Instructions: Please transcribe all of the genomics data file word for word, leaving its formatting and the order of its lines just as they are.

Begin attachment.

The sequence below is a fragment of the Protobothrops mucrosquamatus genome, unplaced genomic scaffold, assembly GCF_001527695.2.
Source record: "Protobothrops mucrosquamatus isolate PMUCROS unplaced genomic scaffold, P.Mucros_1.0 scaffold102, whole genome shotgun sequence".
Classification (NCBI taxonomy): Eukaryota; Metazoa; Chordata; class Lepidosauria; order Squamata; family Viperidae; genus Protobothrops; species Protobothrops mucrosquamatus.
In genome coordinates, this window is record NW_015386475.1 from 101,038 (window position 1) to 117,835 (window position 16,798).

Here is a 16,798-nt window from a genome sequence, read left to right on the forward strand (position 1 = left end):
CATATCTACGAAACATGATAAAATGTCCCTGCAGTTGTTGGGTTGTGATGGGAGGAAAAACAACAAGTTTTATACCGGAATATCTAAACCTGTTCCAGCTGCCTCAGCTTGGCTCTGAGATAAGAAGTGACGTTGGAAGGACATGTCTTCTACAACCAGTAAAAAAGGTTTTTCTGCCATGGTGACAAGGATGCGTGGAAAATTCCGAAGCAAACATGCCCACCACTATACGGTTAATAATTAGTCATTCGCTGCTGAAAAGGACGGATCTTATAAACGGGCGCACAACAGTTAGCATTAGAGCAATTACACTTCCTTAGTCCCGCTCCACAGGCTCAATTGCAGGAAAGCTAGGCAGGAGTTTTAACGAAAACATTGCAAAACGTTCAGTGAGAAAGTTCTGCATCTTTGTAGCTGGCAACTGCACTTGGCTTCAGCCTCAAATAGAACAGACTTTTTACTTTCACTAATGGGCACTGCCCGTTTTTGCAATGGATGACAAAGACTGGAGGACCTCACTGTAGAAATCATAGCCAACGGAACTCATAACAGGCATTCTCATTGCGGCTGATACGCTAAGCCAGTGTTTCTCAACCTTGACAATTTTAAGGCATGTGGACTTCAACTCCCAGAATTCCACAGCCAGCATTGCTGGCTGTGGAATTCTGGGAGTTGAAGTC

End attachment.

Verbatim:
The sequence below is a fragment of the Protobothrops mucrosquamatus genome, unplaced genomic scaffold, assembly GCF_001527695.2.
Source record: "Protobothrops mucrosquamatus isolate PMUCROS unplaced genomic scaffold, P.Mucros_1.0 scaffold102, whole genome shotgun sequence".
Classification (NCBI taxonomy): Eukaryota; Metazoa; Chordata; class Lepidosauria; order Squamata; family Viperidae; genus Protobothrops; species Protobothrops mucrosquamatus.
In genome coordinates, this window is record NW_015386475.1 from 101,038 (window position 1) to 117,835 (window position 16,798).

Here is a 16,798-nt window from a genome sequence, read left to right on the forward strand (position 1 = left end):
CATATCTACGAAACATGATAAAATGTCCCTGCAGTTGTTGGGTTGTGATGGGAGGAAAAACAACAAGTTTTATACCGGAATATCTAAACCTGTTCCAGCTGCCTCAGCTTGGCTCTGAGATAAGAAGTGACGTTGGAAGGACATGTCTTCTACAACCAGTAAAAAAGGTTTTTCTGCCATGGTGACAAGGATGCGTGGAAAATTCCGAAGCAAACATGCCCACCACTATACGGTTAATAATTAGTCATTCGCTGCTGAAAAGGACGGATCTTATAAACGGGCGCACAACAGTTAGCATTAGAGCAATTACACTTCCTTAGTCCCGCTCCACAGGCTCAATTGCAGGAAAGCTAGGCAGGAGTTTTAACGAAAACATTGCAAAACGTTCAGTGAGAAAGTTCTGCATCTTTGTAGCTGGCAACTGCACTTGGCTTCAGCCTCAAATAGAACAGACTTTTTACTTTCACTAATGGGCACTGCCCGTTTTTGCAATGGATGACAAAGACTGGAGGACCTCACTGTAGAAATCATAGCCAACGGAACTCATAACAGGCATTCTCATTGCGGCTGATACGCTAAGCCAGTGTTTCTCAACCTTGACAATTTTAAGGCATGTGGACTTCAACTCCCAGAATTCCACAGCCAGCATTGCTGGCTGTGGAATTCTGGGAGTTGAAGTC